2003 (August 18) letter from Oban, Scotland, about Edinburgh visit: We are sitting in a campground in Oban, on Scotland’s west coast, experiencing real Scottish weather. Cool, rainy and windy. This is the first day we’ve experienced any rain since we left Northumberland eight days ago. The rain is very heavy indeed – and we no longer leak. While we were in Edinburgh, Ron put two coats of white roof sealer onto the roof of the RV, and apparently it worked. Yea!
 
This got to be such a long letter that we broke it into two. This one is about Edinbergh.
 
We left England last Monday, and drove to Edinburgh. It was lucky that we were able to find a campsite. It is festival time in Edinburgh. But we got one on the outskirts of the city and were able to use the parking lot of the local TESCO supermarket while we got a bus into the city. We stayed three nights, spending two days in the city.
 
We left the Mosbo house in the late morning, so we got to Edinburgh in the late afternoon, and stayed at the campground. Tuesday we went into the city – first to the Information Center and then to the National Gallery art museums. We found that recent remodeling had forced the ShopMobility site to move too far away from our bus. I was finding it hard to walk all the way there – and we were very aware that it would be a very long walk after a busy day, to get back to the bus. In the end, we gave up the idea, and just walked around the city, going to the art museums and a few stores. On the walk we passed a most beautiful display of begonias next to a huge floral clock which kept time. The picture attached is of the begonias. We didn’t find much to write about in The National Gallery except for the recently acquired Titian portrait of Venus, and a wonderful Hals portrait. Next stop, however, was the building that houses the Scottish artists, and we discovered a wonderful portrait painter we’d never heard of but impressed us as first class – a man named Alan Ramsey. Of course, those of our acquaintance who really know something about art probably have heard of him – but we had not – and we thought he was wonderful. Incidentally, all this walking around the two museums was only possible due to Ron’s cleverness and his help. He asked for a wheelchair and then he wheeled me around!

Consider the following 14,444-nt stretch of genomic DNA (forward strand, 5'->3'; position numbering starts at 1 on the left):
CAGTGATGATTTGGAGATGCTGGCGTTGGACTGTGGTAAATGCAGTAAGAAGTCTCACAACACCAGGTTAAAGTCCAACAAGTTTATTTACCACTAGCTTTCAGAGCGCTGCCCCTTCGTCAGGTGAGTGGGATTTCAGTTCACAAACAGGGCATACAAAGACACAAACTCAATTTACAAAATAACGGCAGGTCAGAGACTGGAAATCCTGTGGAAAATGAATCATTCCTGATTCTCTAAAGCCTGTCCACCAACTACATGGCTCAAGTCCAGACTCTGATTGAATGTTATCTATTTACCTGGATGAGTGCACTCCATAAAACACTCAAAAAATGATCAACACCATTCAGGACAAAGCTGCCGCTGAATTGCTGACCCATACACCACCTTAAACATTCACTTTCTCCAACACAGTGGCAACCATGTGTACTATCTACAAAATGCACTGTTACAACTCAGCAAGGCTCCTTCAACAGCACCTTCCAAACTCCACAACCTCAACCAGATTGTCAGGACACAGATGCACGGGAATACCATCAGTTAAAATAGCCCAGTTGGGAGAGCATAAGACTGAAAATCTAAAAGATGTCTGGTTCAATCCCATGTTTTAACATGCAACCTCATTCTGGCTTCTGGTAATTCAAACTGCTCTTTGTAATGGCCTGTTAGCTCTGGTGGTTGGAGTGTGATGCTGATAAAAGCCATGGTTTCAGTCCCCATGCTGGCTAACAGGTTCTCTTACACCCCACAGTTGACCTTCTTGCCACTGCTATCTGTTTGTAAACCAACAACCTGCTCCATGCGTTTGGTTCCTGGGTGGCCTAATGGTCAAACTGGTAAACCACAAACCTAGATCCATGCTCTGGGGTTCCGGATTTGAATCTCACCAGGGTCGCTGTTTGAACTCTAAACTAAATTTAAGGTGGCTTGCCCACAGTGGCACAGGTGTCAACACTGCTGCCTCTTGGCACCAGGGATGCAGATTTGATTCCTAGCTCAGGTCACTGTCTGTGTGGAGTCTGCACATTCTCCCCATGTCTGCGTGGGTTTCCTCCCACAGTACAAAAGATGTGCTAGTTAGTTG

Next morning, we returned and visited Edinburgh Castle – a huge, brooding presence on a rocky tor, even on the bright sunny day it was. (picture from Princes Street on a cloudy day) There was a bus up to top of the Royal Mile, and an unbelievable number of people visiting. The queue for tickets was at least twenty minutes. In fact, a steward told us later that there had been 7,200 visitors that day. We walked for hours through the grounds, several museums devoted to Scotland’s military, the royal apartments, etc. We also listened to a bagpipe &drum band from the army of the Sultan of Oman. (Picture) Obviously the Royal Scots had trained his army. They also brought a group of musicians and dancers who concentrated on traditional music from a coast of India. Standing there in this setting which once represented the best in military defense in a quite earlier age, we certainly enjoyed the concert with the men in long white robes and their tartan-clad drum majors.
 
The view from the castle is spectacular. The attached picture shows Princes Street, with a ubiquitous line-up of busses, and the buildings between Princes Street and the Firth of Forth which can be seen in the distance. That sight is what the Castles Gun teams could see.
 
We found the museums very affecting. The museums traced the military history of Scotland from the 1500’s when many went to serve as mercenaries in Sweden. Then a Swedish officer was hired to build a Scottish force, which became one of the main sources of employment in this beautiful but economically depressed country at the time. Scot regiments have fought all over the world since then. They lost 145,00 men in WWI alone. That’s a great deal to lose in a country that even now has only around 5 million people. In World War II we believe it was a Scot force that took over the battle of Overloon and beat the Germans taking heavy losses. An American force had tried first and failed to drive the Germans out of that area of Holland because they were not willing to sacrifice so many men. But the Scots are kind of crazy that way. Can you understand how unarmed pipers can lead a force into battle against machine guns and tanks? I can’t. But they have really done that.
 
After some hours, we decided to leave, and Ron managed to get us a ride down the hill with the Castle Courtesy Vehicle. Is this a great country or what? From there, we walked down the Royal Mile to the library, where we made an appointment to send letter #6 about Coral and Tom – only discovering that I’d lost the diskette between breakfast and our appointment. Never did find it, but we were able to make a new one and send it out eventually. Then we visited the Royal Museum – where we saw a number of exhibits about science and industry including the first locomotive ever made. At 4:45, the museum "played" the hour chimes of the millennium clock, which was created by a number of artists and consists of a huge collection of gears and bells and fantastic figures that begin to move at different times. It is very much a Rube Goldberg installation, and a lot of fun to see.
 
This is all from Edinburg. Next letter is about our experiences in a town called Dunecht, just west of Aberdeen.
Back to Edinburgh      
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